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The Daily News of Los Angeles
The Rams will officially break ground on their new $2.6 billion stadium in Inglewood today. Nearly a year after the NFL approved the Rams relocation from St. Louis to L.A., construction will finally begin on a home many predict will set the gold standard for NFL stadiums and surrounding development.
When Stan Kroenke's palace opens in 2019, Jared Goff will be entering his third season and, ideally, reaching peak performance befitting a quarterback taken with the first overall pick. With a tweak here and a tweak there to the current offense, who knows, maybe Goff and the Rams will perched for a Super Bowl appearance when their new home hosts the big game in 2021.
Big dreams for a big city, right?
But why stop there?
Why not go all in with a Super Bowl of exclusively Los Angeles teams?
How's that you say?
Anyone up for a L.A. Rams vs. L.A. Raiders Super Bowl?
Or L.A. Rams vs. L.A. Chargers?
Got your attention yet?
We know for sure the Rams will take the field at the Inglewood stadium when it opens in 2019.
Still left to be determined is whether a second team does, too. The Chargers and Raiders both have league-approved options to join the Rams in Inglewood at some point, and there are easily imaginable scenarios in which either ends up in L.A.
The Chargers hold the first option, and have until January to decide whether to exercise it or give it one more try in San Diego, where the downtown stadium measure they backed was defeated by voters last week.
Do the Chargers give it another go in San Diego, where a more plausible, less costly plan in Mission Valley could emerge and face an easier approval threshold than the downtown project?
Or do they pull the trigger on Los Angeles?
Chargers owner Dean Spanos is expected to make a decision on his next move by early January.
Either way, what becomes of the Raiders?
They have $750 million in approved funding from Nevada for a new stadium in Las Vegas, but in a bit of a reversal, there seems to be growing support within the NFL for them to exercise their L.A. option if it falls to them.
That leaves open the door for the Raiders to return to the city they called home from 1982-94 and where they still maintain a strong foothold.
And it contradicts an outdated belief the league is wary of the Raiders and owner Mark Davis setting up shop in the second-biggest market in the country. Or the sentiment the league wants to squeeze out Davis as owner of the Raiders.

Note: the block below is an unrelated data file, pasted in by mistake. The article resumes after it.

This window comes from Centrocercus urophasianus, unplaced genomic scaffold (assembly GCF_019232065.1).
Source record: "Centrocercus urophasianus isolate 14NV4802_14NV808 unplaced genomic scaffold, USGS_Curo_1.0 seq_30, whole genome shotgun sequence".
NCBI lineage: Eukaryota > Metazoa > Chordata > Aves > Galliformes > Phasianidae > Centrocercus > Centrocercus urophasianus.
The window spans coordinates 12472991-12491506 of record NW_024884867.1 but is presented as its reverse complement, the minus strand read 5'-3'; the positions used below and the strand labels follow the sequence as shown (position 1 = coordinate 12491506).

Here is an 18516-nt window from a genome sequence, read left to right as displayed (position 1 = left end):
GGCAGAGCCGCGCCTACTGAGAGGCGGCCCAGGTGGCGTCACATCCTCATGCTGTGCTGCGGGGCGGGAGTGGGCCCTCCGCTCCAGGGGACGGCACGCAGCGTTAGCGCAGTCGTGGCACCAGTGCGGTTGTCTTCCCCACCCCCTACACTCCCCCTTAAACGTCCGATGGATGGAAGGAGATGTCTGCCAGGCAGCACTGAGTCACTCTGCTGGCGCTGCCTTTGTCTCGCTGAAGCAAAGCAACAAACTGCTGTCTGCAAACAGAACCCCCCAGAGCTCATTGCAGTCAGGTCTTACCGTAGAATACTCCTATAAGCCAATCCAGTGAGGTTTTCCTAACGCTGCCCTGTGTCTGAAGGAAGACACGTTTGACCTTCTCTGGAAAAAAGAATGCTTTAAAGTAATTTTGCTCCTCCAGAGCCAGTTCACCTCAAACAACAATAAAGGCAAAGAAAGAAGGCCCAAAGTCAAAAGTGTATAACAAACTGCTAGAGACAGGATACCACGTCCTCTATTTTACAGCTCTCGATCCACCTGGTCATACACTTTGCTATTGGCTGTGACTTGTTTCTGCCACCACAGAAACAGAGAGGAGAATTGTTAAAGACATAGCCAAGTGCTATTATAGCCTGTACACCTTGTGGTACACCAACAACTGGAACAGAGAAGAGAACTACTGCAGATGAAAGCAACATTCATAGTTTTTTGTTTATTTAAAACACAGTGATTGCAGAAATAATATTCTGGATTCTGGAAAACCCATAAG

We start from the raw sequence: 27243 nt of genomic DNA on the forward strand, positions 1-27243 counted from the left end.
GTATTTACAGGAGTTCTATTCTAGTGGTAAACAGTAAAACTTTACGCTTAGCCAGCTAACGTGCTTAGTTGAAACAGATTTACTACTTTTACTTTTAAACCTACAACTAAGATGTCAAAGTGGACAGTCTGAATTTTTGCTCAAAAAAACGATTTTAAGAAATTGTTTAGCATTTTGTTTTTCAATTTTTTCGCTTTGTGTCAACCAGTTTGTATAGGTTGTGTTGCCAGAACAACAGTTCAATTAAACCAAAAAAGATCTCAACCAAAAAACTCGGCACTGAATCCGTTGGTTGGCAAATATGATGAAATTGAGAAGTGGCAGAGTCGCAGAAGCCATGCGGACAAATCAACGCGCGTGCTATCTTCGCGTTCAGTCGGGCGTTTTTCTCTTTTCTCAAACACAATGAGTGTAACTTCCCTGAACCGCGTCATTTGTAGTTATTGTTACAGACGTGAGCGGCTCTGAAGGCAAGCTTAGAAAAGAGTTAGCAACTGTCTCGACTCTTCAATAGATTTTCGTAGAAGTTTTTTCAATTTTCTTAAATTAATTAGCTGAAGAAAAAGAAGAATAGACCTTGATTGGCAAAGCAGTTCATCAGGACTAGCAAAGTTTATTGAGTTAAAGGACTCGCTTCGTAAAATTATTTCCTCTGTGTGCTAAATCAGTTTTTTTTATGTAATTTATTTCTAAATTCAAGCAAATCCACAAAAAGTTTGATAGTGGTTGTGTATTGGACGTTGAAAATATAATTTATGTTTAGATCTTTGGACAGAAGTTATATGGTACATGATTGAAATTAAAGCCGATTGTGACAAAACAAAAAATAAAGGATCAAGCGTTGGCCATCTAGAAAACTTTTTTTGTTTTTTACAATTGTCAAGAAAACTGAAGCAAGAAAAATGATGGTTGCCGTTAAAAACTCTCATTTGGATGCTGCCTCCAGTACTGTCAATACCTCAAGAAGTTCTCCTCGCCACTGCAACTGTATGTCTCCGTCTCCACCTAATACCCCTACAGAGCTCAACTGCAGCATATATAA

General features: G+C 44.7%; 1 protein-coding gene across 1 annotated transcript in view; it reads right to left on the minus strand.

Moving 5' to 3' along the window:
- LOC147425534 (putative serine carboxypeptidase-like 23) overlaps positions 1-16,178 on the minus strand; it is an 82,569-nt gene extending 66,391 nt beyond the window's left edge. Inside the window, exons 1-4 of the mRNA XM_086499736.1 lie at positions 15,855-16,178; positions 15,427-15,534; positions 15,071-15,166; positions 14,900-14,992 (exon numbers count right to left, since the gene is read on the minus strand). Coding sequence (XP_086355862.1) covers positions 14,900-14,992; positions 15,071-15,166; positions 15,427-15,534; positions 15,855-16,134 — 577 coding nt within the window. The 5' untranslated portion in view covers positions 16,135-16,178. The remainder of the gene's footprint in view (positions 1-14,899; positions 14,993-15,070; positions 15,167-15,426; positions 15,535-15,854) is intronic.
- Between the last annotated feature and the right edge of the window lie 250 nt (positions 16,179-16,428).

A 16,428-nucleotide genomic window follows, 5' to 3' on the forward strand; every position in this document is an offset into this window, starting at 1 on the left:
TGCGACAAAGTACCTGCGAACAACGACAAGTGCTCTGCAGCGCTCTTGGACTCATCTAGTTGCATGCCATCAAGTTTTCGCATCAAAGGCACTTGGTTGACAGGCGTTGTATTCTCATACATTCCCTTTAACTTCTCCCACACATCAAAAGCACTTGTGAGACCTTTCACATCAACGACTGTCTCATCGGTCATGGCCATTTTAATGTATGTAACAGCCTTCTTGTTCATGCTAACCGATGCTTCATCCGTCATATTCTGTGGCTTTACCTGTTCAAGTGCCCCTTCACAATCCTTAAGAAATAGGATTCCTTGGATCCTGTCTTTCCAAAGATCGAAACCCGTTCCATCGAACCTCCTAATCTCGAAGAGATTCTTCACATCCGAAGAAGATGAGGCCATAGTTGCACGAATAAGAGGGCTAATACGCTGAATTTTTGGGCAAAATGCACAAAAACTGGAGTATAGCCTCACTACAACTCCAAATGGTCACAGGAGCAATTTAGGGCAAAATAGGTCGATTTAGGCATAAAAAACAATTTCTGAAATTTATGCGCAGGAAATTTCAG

In fact, a high-ranking NFL official, who spoke on the condition his name not be used because of the sensitive nature of the process, said the notion the league wants Davis out is "complete BS."
In contrast, he said, there is growing admiration for the work Davis has done on and off the field since taking control of the Raiders after the death of his father, Al, in 2011.
Davis has skillfully worked his franchise into two strong stadium positions in Las Vegas and Los Angeles after years of frustration in Oakland.
And he has his team in first place.
Davis intends to file for relocation to Las Vegas in January, and he'll need 24 votes from fellow NFL owners for approval. As it stands, the Raiders ending up in Las Vegas seems the most likely outcome, with the Chargers either getting more time to sort things out in San Diego or exercising their L.A. option.
But a scenario could develop in which Los Angeles officially opens to the Raiders - it would require the Chargers staying in San Diego - and NFL owners deciding whether the Raiders and their powerful brand are more valuable to the league in Los Angeles or Las Vegas.
In Oakland, city leaders are working with a group led by former NFL great Ronnie Lott on a development deal for the land on which the Raiders' current stadium sits. Few details have emerged, including what happens to the A's and their long-term stadium lease, but presumably a portion of that land will be made available for a new Raiders stadium.
Two problems: The Raiders have no interest, and even less confidence, and the league is dubious about stadium plans in which its teams take a secondary seat to outside developers.
For now, the Raiders' heart is set on Las Vegas. And considering the $750 million in public money on the table from Nevada, and how much weight that kind of public contribution has in league circles, it seems a good bet they'll get their wish.
But the Raiders have clearly made strides cleaning up their image. So much so, the NFL might actually prefer them in Los Angeles.
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